Suzuki Verona EX
A Korean rose by a Japanese name smells twice as sweet.
Remember the Daewoo Leganza? It was a good-looking mid-size Korean sedan powered by an ancient GM four-banger from Australia, sold here by an upstart company with no track record, few dealers, and a crackpot marketing scheme that proposed to have college kids sell cars to one another. It was hard to recommend that car with a straight face to anyone you might ever meet again, despite its apparent value for money.
Not surprisingly, Daewoo went bankrupt under a crushing debt of some $10 billion, after which GM swooped in and cherry-picked the best bits of the conglomerate to form a new company called GM Daewoo Auto Technology (GMDAT).
The car you see here is perhaps the sweetest of those cherries, and it is being sold on our shores through GM’s global partner Suzuki. Conceived essentially as the replacement for the Leganza, the Verona carries little of the old car’s DNA, which is probably a good thing. The sheetmetal is all-new, bent to a shape penned by Italdesign-Giugiaro in Moncalieri, Italy-about 200 miles west of Verona, the hometown of Shakespeare’s Romeo and Juliet .
The new car grows almost four inches in length and 1.5 inches in width, to bring it up to the scale of the class leaders. It’s as wide as a Honda Accord and as tall as a Mazda 6, and its wheelbase and length are an inch longer than the Mazda’s. Inside, the Verona is five cubic feet roomier than the 6, its seats are more comfortable, and visibility out of the back seat is better.
Relative to the Honda, the Suzuki is 1.6 cubes smaller, but the rear seat offers much better thigh support and more legroom.
Raise the self-supporting hood, and you’ll be pleased to find that the hoary old four has been euthanized in favor of a brand-new inline six, co-developed with Porsche. The engine sits sideways, Volvo S80-style, and drives the front wheels through a four-speed automatic. To squeeze six pots into an opening where four usually line up, the engine derives its 2.5 liters of displacement from closely spaced, narrow 77.0mm bores pumping a long 89.2mm stroke, much like the Volvo 2.9-liter six does.
But whereas Volvo tucks its Hydra-Matic transmission in back of the engine, the Verona’s ZF-designed box sits in line with the motor. We expected the big, wide powertrain to limit how far the front wheels could turn, resulting in a nautical turning radius. But at 34.8 feet, the Verona needs 2.1 fewer feet of road than any Accord does to hang a U-turn, despite having an engine that’s four inches wider stuffed into a slightly smaller track between bigger standard tires.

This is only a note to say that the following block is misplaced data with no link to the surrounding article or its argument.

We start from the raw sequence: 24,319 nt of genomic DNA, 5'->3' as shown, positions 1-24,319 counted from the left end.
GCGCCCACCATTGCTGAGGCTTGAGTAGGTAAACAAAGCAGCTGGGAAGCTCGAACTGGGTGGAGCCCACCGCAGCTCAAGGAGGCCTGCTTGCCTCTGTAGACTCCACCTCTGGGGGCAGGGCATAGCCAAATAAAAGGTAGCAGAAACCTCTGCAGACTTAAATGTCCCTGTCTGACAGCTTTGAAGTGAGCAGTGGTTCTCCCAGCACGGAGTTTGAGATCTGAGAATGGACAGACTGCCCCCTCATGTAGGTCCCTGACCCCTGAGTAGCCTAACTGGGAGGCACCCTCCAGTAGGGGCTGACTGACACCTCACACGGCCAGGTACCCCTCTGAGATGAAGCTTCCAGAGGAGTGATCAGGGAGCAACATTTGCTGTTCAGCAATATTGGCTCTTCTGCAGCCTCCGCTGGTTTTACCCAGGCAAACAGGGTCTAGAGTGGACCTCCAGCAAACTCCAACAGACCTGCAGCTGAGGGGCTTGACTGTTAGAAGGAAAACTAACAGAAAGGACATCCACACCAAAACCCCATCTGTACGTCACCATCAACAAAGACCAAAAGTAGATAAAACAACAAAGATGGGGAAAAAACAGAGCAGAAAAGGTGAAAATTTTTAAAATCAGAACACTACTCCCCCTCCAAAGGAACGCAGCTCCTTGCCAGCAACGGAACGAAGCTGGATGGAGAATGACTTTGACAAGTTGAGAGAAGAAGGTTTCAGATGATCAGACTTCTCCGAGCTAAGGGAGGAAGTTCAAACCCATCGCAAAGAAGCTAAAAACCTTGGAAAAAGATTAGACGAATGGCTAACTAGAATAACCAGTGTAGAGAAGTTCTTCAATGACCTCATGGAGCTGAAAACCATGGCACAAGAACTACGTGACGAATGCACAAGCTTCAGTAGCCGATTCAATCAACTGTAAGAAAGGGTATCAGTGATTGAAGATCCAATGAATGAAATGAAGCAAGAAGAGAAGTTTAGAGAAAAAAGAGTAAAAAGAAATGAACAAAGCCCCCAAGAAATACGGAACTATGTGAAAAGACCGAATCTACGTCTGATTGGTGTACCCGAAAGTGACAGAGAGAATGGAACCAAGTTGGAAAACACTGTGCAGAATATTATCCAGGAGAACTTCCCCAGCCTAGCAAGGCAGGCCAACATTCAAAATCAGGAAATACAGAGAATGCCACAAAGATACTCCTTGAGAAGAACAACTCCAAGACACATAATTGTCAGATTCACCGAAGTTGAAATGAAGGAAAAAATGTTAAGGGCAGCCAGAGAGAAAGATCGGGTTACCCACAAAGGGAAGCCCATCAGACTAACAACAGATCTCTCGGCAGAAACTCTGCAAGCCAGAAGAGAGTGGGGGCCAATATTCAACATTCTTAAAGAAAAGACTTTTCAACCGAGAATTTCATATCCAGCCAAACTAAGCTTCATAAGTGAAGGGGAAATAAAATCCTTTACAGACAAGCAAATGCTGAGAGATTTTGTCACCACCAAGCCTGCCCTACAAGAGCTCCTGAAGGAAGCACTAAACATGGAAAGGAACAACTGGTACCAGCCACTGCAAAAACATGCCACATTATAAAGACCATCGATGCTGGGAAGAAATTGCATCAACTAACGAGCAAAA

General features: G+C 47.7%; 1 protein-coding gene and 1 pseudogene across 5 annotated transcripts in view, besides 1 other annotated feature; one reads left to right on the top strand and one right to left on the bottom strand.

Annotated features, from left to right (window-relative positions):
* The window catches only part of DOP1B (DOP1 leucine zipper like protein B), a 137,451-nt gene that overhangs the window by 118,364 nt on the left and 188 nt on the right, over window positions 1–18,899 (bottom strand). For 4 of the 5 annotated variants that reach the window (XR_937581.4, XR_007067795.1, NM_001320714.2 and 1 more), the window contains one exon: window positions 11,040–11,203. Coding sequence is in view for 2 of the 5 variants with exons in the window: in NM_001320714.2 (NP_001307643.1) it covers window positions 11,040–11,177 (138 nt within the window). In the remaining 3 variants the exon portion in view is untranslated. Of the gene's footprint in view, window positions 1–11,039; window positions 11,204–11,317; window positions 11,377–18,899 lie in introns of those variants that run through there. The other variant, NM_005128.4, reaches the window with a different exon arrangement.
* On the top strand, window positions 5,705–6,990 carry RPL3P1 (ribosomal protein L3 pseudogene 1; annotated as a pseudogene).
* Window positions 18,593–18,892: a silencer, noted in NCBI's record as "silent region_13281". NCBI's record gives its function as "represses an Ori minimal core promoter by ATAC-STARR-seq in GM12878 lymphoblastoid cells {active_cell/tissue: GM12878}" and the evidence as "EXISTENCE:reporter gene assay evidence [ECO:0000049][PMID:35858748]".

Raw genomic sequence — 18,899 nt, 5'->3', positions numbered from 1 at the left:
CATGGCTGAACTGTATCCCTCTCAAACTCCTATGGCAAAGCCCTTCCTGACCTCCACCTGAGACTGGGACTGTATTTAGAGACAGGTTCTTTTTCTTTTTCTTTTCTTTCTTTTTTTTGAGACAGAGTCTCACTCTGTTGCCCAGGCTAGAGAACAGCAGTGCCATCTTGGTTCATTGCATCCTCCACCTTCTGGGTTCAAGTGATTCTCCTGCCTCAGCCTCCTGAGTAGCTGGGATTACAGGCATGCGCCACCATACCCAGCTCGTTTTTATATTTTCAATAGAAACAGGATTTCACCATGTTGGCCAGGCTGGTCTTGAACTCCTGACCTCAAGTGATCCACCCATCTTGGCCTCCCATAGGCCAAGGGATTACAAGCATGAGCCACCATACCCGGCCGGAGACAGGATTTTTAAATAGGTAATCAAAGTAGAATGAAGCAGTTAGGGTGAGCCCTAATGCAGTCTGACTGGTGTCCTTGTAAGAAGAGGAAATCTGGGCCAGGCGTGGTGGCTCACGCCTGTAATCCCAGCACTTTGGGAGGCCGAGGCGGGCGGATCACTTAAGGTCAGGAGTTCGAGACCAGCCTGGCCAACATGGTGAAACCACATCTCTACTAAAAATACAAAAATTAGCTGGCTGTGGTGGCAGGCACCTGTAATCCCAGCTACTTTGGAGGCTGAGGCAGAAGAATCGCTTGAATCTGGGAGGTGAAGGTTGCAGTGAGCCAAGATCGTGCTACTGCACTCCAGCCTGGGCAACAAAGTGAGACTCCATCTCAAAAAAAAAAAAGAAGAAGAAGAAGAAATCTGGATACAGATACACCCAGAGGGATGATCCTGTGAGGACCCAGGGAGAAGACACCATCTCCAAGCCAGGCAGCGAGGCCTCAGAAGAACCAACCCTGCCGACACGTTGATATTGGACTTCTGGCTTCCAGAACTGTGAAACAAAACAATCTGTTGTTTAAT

That’s clever packaging.
We’d be even more impressed if this new six could outperform Honda’s 160-horse, 2.4-liter four-or Mazda’s 2.3, or Toyota’s 2.4, or Nissan’s 2.5, or practically anyone else’s big four. But that’s not the case. Output is a fairly meager 155 horsepower and 177 pound-feet of torque. Apparently, Porsche didn’t share many racing secrets with the Daewoo engineers.
The six idles smoothly and plays a stirring soundtrack when you give it the whip, but towing 3446 pounds of car, it struggles hard to catch the back of the pack of similarly priced family sedans.
At 10.7 seconds to 60 mph and 17.9 at 78 mph in the quarter, the Verona would have placed dead last in our February comparison test, Splashing in the Mainstream , where the next pokiest car was a 3300-pound all-wheel-drive Subaru Legacy at 8.8 and 16.8 seconds, respectively. Yes, most of those cars had manual transmissions (not available with the Verona), but shifting for oneself wouldn’t shave off two-plus seconds.
Automotive obesity seems to be a major problem for Korean cars. Perhaps computer optimization of body structures is a skill yet to be mastered there, or maybe the pork comes from the astounding array of standard equipment.
For a base price of $19,999, our ne plus ultra EX model featured a sunroof, leather, automatic climate control, anti-lock brakes, power everything, heated seats and mirrors, tilt, cruise, and a cassette/CD player as standard equipment (the only option is traction control, for $500). And it’s all controlled from a two-tone interior that looks classy, from the soft-touch door panels with French-stitched leather inserts to the fake wood trim that nearly suspended our disbelief. Base S models start at $16,999, and the mid-level LX rings in at $18,299.
Another complaint we’ve had with Korean cars is that they tend to be too softly sprung to suit our tastes, but here we can thank GM/Suzuki for buying in early enough to recalibrate the front-strut, rear-multilink suspension. The ride is still comfort-biased, but most of the roll and float have been baked out. The tires generate a reasonable 0.78 g of grip without much squealing, and the standard four-wheel disc brakes can stop from 70 mph in just 185 feet-the same as an Accord EX and two feet better than February’s comparo average.
This is not an enthusiast’s sports sedan. Nevertheless, we found the Verona easy to place on a line through a series of esses, thanks to a no-surprises steering rack that builds effort naturally and provides a bit of feedback. Bumpy turns provoke some steering-wheel kickback and a general loss of composure that 6s and Accords don’t suffer, due mostly to a body structure that trails the benchmark sedans for structural rigidity (impacts tend to resonate and reverberate somewhat).
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